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The financial services industry is finally making progress on gender balance in the workforce. Mindsets are shifting and, as a result of hard work and commitment, progress is beginning to be reflected in the numbers.
But 20% representation of women on executive committees and 23% on boards is not enough. There is still a long way to go to create an industry in which women have equal access to opportunity and positive outcomes, according to a new Oliver Wyman report, Women in financial services 2020.
Let’s start with the good news
The industry is making the fastest progress on increasing the number of women in senior leadership roles since the start of our index in 2003. We have reached 20% of women on executive committees and 23% on boards. There are a growing number of outperformers compared to this average: 26% of firms have more than 30% women at executive committee level, with this number rising to 37% for boards.
Many executives in the industry have felt the shift in dialogue on gender in recent years. It is no longer box-ticking; gender diversity is now recognised as a strategic issue that impacts business outcomes. We are seeing more creativity and commitment in attracting, recruiting, and retaining women, with senior leadership starting to be held to account by linking results to remuneration.
The bad news
When you dig into the numbers, it becomes clear that there is still a lot of work to do. The industry cannot afford to become complacent.
Most roles occupied by women on executive committees continue to be within corporate functions. There has been some improvement in the representation of women leading revenue-generating businesses – those most likely to provide the next generation of CEOs. But we are not seeing this change translate into the most senior position. Only 6% of CEOs are women. Some still view placing a woman in this role as a riskier option, with higher scrutiny and expectations.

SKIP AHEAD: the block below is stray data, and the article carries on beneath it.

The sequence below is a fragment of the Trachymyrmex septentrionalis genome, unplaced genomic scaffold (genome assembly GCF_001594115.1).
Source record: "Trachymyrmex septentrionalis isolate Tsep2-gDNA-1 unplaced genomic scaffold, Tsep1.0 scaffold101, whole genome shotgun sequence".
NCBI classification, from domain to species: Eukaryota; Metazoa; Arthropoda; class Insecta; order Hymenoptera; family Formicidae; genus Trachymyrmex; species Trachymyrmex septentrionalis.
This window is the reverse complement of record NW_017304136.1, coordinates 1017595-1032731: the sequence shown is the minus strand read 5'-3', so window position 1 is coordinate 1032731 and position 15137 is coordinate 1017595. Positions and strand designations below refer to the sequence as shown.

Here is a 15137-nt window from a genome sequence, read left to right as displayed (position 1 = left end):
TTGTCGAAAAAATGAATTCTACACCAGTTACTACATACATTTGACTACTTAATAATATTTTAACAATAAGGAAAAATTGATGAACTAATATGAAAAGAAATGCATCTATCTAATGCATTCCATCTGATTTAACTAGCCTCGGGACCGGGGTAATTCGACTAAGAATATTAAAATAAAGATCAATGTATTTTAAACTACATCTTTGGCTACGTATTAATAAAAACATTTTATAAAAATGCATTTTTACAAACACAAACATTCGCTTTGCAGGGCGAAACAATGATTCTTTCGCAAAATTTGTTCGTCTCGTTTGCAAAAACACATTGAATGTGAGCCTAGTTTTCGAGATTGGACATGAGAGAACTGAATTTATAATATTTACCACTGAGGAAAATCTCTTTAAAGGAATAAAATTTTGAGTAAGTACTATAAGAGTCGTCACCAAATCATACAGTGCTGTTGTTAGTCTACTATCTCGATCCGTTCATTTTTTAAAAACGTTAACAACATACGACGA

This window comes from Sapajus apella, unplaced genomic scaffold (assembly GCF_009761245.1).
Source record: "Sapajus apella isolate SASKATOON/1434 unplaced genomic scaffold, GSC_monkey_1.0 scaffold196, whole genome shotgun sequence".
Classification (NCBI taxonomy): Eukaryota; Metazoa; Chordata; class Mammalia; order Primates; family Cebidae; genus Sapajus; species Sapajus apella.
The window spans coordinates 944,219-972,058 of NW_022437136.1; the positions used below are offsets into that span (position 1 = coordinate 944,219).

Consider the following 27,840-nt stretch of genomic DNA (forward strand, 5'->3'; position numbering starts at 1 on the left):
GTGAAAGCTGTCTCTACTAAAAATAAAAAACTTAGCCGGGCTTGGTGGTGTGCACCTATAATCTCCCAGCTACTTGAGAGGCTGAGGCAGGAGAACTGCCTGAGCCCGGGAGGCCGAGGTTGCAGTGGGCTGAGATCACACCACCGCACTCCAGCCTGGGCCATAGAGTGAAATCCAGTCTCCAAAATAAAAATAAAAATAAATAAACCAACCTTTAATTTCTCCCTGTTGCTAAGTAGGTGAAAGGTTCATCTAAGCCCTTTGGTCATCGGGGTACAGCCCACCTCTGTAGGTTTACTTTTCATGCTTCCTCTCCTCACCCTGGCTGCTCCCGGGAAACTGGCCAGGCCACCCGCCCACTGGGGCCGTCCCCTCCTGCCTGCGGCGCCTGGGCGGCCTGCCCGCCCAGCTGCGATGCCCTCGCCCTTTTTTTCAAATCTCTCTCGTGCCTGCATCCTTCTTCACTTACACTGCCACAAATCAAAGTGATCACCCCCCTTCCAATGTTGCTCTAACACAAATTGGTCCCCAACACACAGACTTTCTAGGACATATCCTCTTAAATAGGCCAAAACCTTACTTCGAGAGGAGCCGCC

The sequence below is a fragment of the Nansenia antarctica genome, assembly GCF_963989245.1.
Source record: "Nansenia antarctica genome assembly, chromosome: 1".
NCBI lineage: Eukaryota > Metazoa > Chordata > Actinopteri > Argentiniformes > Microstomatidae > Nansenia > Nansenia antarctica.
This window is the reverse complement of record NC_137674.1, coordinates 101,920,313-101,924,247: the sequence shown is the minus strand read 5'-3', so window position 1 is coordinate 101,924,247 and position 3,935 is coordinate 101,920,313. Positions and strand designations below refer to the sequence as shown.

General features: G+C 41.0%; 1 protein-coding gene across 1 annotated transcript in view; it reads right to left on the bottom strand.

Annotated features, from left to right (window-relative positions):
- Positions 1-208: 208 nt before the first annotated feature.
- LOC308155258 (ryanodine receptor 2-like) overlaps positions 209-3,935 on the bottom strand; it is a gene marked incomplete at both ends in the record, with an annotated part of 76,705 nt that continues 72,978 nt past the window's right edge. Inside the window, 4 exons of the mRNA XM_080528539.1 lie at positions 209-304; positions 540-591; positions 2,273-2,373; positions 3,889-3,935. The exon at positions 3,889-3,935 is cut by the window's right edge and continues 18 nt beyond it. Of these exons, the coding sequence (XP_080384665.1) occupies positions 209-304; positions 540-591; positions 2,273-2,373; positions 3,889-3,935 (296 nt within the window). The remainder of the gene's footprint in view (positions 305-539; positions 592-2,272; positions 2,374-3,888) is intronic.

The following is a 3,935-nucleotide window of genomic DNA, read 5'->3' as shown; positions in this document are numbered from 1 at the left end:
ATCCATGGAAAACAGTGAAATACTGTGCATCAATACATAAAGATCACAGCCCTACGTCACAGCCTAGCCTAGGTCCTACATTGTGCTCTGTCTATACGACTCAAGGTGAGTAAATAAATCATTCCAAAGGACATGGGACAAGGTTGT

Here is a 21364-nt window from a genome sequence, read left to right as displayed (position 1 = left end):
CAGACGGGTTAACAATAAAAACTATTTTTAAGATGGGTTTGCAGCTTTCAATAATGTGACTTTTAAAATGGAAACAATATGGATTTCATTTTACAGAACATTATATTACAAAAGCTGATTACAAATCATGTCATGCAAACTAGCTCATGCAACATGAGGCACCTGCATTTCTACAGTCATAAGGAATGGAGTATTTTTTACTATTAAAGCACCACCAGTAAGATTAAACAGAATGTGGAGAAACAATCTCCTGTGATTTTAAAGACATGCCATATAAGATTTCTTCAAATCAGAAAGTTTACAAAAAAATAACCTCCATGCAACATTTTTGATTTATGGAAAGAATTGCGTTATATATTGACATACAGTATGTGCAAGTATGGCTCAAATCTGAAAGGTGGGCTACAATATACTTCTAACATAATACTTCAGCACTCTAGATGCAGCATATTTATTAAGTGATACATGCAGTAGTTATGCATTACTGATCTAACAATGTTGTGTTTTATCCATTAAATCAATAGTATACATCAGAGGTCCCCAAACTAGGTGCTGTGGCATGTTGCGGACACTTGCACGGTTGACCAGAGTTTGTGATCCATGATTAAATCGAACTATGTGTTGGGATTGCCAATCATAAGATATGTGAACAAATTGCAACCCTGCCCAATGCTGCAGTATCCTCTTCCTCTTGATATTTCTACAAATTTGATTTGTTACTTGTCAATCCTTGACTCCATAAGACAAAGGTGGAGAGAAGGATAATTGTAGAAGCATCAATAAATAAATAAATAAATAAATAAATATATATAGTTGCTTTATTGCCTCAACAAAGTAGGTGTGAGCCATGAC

The story for boards is no different, with only 9% of chair roles held by women. Certain sectors within financial services continue to lag. Banks and insurance firms have failed to reach 20% executive committee representation. Despite starting with a blank slate, fintech has emerged as an outlier, struggling with gender balance at the board level.
The geographic gap is not closing. Countries that were leading in 2016 have continued to progress faster than average, while on the whole the bottom quartile is stalling. Part of the gap can be attributed to different cultural norms across geographies, but a country’s economic health also plays a part.
Is 30% really going to be a tipping point?
A representation of 30% is widely thought to be the point at which any minority group reaches critical mass and becomes influential. Research has shown that this is the tipping point to start shifting culture and inclusion.
However, the 30% target has become so ingrained in the industry’s lexicon that it risks being interpreted as the point at which gender diversity will “fix” itself through natural momentum and achieve a balance.
Oliver Wyman’s report cites that this is not the case. Firms with more than 30% representation on executive committees in 2016 have not had better or worse progression in gender balance than other firms – in fact, many have moved backward. As the industry starts to creep towards this target, we need to make sure the goals are redefined and that momentum is not lost.